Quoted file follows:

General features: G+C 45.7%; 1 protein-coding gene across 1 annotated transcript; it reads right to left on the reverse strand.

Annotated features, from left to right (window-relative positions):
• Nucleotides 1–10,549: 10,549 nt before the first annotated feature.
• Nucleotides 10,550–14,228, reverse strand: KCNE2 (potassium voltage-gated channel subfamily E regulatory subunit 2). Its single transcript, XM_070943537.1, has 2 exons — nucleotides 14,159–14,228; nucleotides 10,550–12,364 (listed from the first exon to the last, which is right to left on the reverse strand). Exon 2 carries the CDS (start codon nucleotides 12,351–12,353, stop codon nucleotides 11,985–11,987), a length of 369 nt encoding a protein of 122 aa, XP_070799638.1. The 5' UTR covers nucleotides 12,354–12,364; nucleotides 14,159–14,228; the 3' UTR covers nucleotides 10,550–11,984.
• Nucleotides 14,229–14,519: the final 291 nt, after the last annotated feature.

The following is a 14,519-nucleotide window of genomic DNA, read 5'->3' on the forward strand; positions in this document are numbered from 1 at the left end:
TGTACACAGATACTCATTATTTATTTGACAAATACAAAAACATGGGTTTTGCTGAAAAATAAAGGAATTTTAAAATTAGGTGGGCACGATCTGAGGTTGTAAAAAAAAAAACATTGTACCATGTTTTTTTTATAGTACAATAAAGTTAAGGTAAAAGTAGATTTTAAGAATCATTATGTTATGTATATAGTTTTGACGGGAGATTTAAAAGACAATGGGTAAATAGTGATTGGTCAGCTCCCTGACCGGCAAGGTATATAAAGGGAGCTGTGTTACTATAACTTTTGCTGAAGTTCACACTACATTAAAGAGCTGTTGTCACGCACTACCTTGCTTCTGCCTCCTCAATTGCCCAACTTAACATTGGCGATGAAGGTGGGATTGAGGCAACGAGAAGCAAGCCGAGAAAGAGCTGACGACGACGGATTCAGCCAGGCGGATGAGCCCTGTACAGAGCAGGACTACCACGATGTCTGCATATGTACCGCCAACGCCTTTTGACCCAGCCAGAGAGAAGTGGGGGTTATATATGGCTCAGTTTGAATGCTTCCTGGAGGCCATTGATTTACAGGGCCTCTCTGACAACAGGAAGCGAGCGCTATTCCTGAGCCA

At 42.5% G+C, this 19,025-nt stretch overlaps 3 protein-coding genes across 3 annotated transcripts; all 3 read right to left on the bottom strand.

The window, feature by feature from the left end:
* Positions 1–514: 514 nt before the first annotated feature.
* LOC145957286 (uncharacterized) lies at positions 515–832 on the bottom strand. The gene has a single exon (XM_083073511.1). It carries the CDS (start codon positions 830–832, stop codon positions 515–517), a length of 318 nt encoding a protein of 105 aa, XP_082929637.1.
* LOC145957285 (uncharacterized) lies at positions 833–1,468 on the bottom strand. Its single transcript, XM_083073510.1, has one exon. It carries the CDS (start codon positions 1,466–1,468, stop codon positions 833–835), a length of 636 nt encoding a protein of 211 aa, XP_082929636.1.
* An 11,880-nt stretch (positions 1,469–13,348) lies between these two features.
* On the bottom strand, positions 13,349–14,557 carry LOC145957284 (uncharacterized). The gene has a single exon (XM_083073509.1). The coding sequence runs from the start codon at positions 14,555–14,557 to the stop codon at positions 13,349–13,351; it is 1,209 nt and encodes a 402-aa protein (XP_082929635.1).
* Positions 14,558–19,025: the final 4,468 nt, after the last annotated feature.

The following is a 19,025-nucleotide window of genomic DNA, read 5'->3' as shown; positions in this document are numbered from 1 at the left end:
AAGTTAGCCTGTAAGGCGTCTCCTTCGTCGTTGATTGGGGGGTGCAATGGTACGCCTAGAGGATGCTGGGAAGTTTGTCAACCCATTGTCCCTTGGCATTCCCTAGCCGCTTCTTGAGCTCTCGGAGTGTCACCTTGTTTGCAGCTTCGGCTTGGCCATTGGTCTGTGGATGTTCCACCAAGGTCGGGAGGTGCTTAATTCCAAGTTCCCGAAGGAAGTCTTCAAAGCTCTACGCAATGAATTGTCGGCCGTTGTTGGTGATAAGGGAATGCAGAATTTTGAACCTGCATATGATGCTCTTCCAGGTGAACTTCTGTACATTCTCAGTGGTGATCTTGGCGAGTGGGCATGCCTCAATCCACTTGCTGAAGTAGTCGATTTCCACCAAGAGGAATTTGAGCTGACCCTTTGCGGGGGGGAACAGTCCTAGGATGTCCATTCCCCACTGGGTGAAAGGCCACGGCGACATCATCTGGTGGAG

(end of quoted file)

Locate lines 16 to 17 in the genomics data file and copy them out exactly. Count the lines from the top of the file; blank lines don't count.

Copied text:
The following is a 19,025-nucleotide window of genomic DNA, read 5'->3' as shown; positions in this document are numbered from 1 at the left end:
AAGTTAGCCTGTAAGGCGTCTCCTTCGTCGTTGATTGGGGGGTGCAATGGTACGCCTAGAGGATGCTGGGAAGTTTGTCAACCCATTGTCCCTTGGCATTCCCTAGCCGCTTCTTGAGCTCTCGGAGTGTCACCTTGTTTGCAGCTTCGGCTTGGCCATTGGTCTGTGGATGTTCCACCAAGGTCGGGAGGTGCTTAATTCCAAGTTCCCGAAGGAAGTCTTCAAAGCTCTACGCAATGAATTGTCGGCCGTTGTTGGTGATAAGGGAATGCAGAATTTTGAACCTGCATATGATGCTCTTCCAGGTGAACTTCTGTACATTCTCAGTGGTGATCTTGGCGAGTGGGCATGCCTCAATCCACTTGCTGAAGTAGTCGATTTCCACCAAGAGGAATTTGAGCTGACCCTTTGCGGGGGGGAACAGTCCTAGGATGTCCATTCCCCACTGGGTGAAAGGCCACGGCGACATCATCTGGTGGAG